Moderator Edit: Link broken per forum rules. Please read forum rules located under Announcements and User Guide. Readers can google Equal Exchange's blog: small farmers big change dot coop slash 2011/10/02 slash warning-equal-exchange-tea-supports-small-farmers
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Re: Equal Exchange Organic Green Tea

Postby Chip » Nov 17th, '11, 14:47

smallfarmersrock wrote:It's all a bit more complicated than that. There isn't any real "Direct Trade" in the tea world. Ask your local specialty tea shop and they will tell you that they buy from brokers.

This is not actually true. There are direct tea buyers who sell to the end consumer. Many of these develop relationships with the farmers and nurture long term sustainability.

So, you are affiliated with this organization/coop that also sells tea and other ag products?

Where is this organization located, headquartered? Who are the officers? Is it a nonprofit organization? Is there a publicly available financial statement, annual?

Sorry to ask direct questions, but there are a lot of wolves in sheeps clothing.
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Re: Equal Exchange Organic Green Tea

Postby Smallfarmersroc... » Nov 17th, '11, 18:58

Yes, I work at Equal Exchange, and, since we are a worker-owned co-operative, I am also an owner (along with 100 or so other fellow co-operators).

Although we are a privately-held company, we voluntarily post our annual reports and audited financials here:

http://www.equalexchange.coop/annual-reports/index.php

All of the directors of the company are nominated and elected solely by the worker/owners in the co-op. Six of the nine board seats are held by the worker/owners. We are a for-profit company, but we have provisions in our by-laws that prevent the company from ever being sold. We have a 4:1 salary cap, and other oddities in the business world.

Our main headquarters is in West Bridgewater, MA (just south of Boston).

We have been in business for over 25 years and were the first US company to sell Fair Trade food products. Tea was one of the first products we sold, and the co-president (and one of the three original founders), Rink Dickinson, has been working very hard to develop high-quality tea supply chains from farmer co-ops. The blog post I listed has some of his recent comments on this work, and there are others on the site if you search for the key word "tea".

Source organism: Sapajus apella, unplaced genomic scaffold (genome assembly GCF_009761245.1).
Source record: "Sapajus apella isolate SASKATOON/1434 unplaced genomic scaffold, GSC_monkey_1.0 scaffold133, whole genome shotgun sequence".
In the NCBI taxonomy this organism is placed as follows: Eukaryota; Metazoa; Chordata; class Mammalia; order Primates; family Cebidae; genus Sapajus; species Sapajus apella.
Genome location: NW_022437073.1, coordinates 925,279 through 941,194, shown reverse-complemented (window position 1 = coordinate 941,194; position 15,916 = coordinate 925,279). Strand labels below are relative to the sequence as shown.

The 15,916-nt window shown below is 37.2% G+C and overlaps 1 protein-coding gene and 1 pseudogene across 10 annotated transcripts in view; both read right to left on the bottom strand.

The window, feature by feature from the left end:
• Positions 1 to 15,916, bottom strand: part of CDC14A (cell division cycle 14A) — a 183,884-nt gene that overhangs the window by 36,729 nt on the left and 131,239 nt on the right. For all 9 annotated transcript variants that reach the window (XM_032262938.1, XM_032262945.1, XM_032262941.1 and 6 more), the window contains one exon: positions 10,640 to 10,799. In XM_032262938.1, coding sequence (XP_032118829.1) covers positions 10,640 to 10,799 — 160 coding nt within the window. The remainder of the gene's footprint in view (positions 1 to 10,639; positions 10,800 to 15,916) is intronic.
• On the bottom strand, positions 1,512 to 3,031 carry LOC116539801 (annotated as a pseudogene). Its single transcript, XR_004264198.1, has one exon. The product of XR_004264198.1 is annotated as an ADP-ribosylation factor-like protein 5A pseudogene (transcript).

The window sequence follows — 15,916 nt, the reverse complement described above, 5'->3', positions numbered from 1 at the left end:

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Re: Equal Exchange Organic Green Tea

Postby Chip » Nov 17th, '11, 19:32

To refer to this exchange in the 3rd person "their" repeatedly (I actually deleted the one "their" when I edited your first post) ... was ... misleading. We would all appreciate it much more if you were a straight shooter representing this for profit organization as you were in your second post so we do not have to play Sherlock Holmes and try to figure out what is up.

We actually have pretty many members who are also vendors. Posting a self promoting post of a false testimonial nature that also discredited basically the way other types of vendors do business was not the best way to start out here. Not to mention violating the forum's rules on several counts. We are all pretty well educated in the realm of tea.

Since you are involved in this for profit organization, it might have been better to seek out the forum's rules and contact a Moderator prior to posting what could likely be perceived as a testimonial by a non involved member of the tea community.
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Re: Equal Exchange Organic Green Tea

Postby Smallfarmersroc... » Nov 18th, '11, 12:57

Sorry about that. Wasn't trying to be deceptive and didn't realize that I was violating the forum rules, but I should have properly identified my affiliation right off the bat.

There are a lot of misconceptions about what our company is trying to do in the tea world, as well as a lot of vague phrases like "direct trade" that companies throw around that don't necessarily mean what consumers think they mean.

My expertise is more in coffee than in tea, but I am familiar with our work on building small-farmer supply chains, and I'm happy to get direct answers from the experts if people have any questions.